Meet The Creators: Carla Richmond-Coffing
The notion of taking a picture is one that is not uncommon, it is the simple act of capturing a still frame of a moment in life to record the visual elements in a particular way. When speaking with Carla Richmond-Coffing she does not refer her work this way. Instead Carla considers herself a portrait maker. What makes her different is her particular approach to photography. Her interest lies first in the people, and she seeks to gain an understanding of who a person is before making an image of them.
It is not unlikely for Carla to spend several weeks with a person simply talking to them and getting to know them before she even brings her camera around. This makes for a particular type of trust between the artist and their subject. A relationship is formed that not only serves to create context for the work, but allows for a more natural dynamic between the two.
At the time of our meeting she had been spending time with a man who feeds ducks in her neighborhood of Glendale. Hundreds of ducks come to see him and has even changed the migratory path of the birds, and who Carla describes as someone who “can be quite abrasive but has some how let me in.” She has been hanging out with him once a week for months.
Carla is also working on a project to photograph ever person on her street and speaks fondly of a 95 year old woman named Sue, whom she has lunch with once a week. “Photography is my way to connect with the world.”, she says “I love going into people’s houses and seeing what they offer you to drink and what they have on their walls.” Carla herself, lived an itinerant life as a child and has become very interested in people that have deep roots in a place.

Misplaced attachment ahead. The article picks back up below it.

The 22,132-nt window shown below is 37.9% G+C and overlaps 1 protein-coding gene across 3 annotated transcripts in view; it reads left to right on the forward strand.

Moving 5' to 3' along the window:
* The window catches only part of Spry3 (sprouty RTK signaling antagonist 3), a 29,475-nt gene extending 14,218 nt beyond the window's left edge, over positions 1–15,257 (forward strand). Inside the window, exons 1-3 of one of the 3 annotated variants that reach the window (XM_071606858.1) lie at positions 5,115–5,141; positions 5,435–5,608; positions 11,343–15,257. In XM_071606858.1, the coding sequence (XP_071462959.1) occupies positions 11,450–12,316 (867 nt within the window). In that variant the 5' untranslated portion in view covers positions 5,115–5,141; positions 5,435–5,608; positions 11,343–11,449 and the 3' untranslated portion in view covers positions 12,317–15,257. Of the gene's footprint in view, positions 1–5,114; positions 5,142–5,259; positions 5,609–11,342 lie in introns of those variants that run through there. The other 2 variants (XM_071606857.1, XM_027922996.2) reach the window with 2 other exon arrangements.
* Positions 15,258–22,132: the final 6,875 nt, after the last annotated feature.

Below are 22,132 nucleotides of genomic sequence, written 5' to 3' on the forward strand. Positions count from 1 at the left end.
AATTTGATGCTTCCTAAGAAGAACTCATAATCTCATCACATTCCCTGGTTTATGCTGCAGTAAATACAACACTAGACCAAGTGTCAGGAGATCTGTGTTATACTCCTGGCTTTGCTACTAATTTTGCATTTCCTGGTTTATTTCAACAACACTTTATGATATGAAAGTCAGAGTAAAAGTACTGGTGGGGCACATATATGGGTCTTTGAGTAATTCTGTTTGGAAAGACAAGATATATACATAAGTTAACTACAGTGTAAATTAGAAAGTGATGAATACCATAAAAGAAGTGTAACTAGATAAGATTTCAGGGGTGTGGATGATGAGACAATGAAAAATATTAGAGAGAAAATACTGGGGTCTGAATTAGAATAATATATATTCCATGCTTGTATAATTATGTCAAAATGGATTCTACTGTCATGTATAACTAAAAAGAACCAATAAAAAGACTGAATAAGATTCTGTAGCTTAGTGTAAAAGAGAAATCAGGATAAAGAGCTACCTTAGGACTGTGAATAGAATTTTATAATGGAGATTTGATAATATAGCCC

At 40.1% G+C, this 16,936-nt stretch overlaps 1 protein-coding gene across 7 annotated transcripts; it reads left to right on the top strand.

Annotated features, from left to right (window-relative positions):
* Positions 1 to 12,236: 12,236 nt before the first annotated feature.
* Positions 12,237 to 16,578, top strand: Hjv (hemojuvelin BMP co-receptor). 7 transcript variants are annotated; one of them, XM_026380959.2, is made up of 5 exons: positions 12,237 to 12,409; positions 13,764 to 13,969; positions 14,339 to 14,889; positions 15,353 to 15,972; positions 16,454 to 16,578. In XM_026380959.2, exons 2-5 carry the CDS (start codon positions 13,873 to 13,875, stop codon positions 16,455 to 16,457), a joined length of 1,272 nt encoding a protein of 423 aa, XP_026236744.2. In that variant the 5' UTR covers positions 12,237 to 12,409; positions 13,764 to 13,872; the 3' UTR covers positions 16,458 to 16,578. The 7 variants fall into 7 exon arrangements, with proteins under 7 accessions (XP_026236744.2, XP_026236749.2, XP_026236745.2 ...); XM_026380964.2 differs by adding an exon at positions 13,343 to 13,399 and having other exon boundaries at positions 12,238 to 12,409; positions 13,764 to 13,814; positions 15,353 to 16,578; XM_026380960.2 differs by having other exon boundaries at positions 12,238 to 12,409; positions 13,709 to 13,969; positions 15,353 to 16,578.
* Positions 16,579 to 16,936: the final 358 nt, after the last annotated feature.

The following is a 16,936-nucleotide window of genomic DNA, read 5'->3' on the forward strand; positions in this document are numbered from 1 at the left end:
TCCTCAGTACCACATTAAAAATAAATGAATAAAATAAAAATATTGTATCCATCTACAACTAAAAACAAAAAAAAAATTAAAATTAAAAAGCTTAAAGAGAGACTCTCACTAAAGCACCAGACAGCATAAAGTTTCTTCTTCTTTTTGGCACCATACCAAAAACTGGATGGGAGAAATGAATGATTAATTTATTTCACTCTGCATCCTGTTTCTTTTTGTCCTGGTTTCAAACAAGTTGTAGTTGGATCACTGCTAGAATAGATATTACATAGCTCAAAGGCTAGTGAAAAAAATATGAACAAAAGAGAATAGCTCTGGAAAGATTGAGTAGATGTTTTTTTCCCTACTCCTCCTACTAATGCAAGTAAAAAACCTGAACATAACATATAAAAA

When crafting an image there is always the option of building in things that were not there for the purposes of telling the story. Carla seeks to refine her portraits to depict a realness but is not beyond making minor adjustments to that the frame communicates what feels right. Editorial photography is her field of study so there is a high quality of production value to her portraits but they are far from artificial.
There is a sociological interest that drives her work, to the nature of people. After working a series of odd jobs she decided to go back to school to follow her passion of photography. Now she has several personal projects underway along with the commercial work she takes. The images she creates are fine and yet accessible and emotive. They are the kind of portraits everyone should have of themselves.
“When I make a portrait that I feel really good about and really connect to someone, I feed off that feeling for days.” she says about knowing what success feels like but battles to consider which places are best suited for her work. While the quality of the images make them perfectly acceptable in a gallery, that may not be the appropriate context for the images to be received.
Her current projects include a collaboration with writer Hanne Steen, called HerClayHeart, with one series depicting women wearing old shirts from past and present lovers. Some have died, others have moved away, but these garments remain as reminders.
Aside from the photography, Carla and her husband are expecting their first child but pregnancy has not slowed her down much in the way of working. She plans to continue shooting and let the balance of work and family unfold naturally. She is a creator in the highest sense of the word. She works and lives in Los Angeles, and was an amazing host while we visited her home.